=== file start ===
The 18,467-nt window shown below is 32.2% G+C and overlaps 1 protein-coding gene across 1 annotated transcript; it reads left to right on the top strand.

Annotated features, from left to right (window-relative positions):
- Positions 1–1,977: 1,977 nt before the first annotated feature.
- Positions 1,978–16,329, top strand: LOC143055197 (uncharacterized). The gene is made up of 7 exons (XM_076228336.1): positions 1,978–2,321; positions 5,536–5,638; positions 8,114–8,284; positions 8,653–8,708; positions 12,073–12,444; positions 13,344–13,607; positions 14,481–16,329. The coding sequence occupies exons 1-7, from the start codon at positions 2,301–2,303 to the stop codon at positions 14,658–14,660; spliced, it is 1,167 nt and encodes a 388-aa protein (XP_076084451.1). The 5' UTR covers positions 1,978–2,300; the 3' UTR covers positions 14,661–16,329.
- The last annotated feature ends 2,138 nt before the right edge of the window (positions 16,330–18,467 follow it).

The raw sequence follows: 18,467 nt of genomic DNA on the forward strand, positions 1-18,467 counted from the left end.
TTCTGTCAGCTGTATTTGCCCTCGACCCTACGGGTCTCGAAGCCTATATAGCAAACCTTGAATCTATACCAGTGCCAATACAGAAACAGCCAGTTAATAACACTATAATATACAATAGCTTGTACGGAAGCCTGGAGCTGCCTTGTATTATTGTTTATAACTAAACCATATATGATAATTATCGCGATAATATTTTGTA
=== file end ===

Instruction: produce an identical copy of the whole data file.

The 18,467-nt window shown below is 32.2% G+C and overlaps 1 protein-coding gene across 1 annotated transcript; it reads left to right on the top strand.

Annotated features, from left to right (window-relative positions):
- Positions 1–1,977: 1,977 nt before the first annotated feature.
- Positions 1,978–16,329, top strand: LOC143055197 (uncharacterized). The gene is made up of 7 exons (XM_076228336.1): positions 1,978–2,321; positions 5,536–5,638; positions 8,114–8,284; positions 8,653–8,708; positions 12,073–12,444; positions 13,344–13,607; positions 14,481–16,329. The coding sequence occupies exons 1-7, from the start codon at positions 2,301–2,303 to the stop codon at positions 14,658–14,660; spliced, it is 1,167 nt and encodes a 388-aa protein (XP_076084451.1). The 5' UTR covers positions 1,978–2,300; the 3' UTR covers positions 14,661–16,329.
- The last annotated feature ends 2,138 nt before the right edge of the window (positions 16,330–18,467 follow it).

The raw sequence follows: 18,467 nt of genomic DNA on the forward strand, positions 1-18,467 counted from the left end.
TTCTGTCAGCTGTATTTGCCCTCGACCCTACGGGTCTCGAAGCCTATATAGCAAACCTTGAATCTATACCAGTGCCAATACAGAAACAGCCAGTTAATAACACTATAATATACAATAGCTTGTACGGAAGCCTGGAGCTGCCTTGTATTATTGTTTATAACTAAACCATATATGATAATTATCGCGATAATATTTTGTA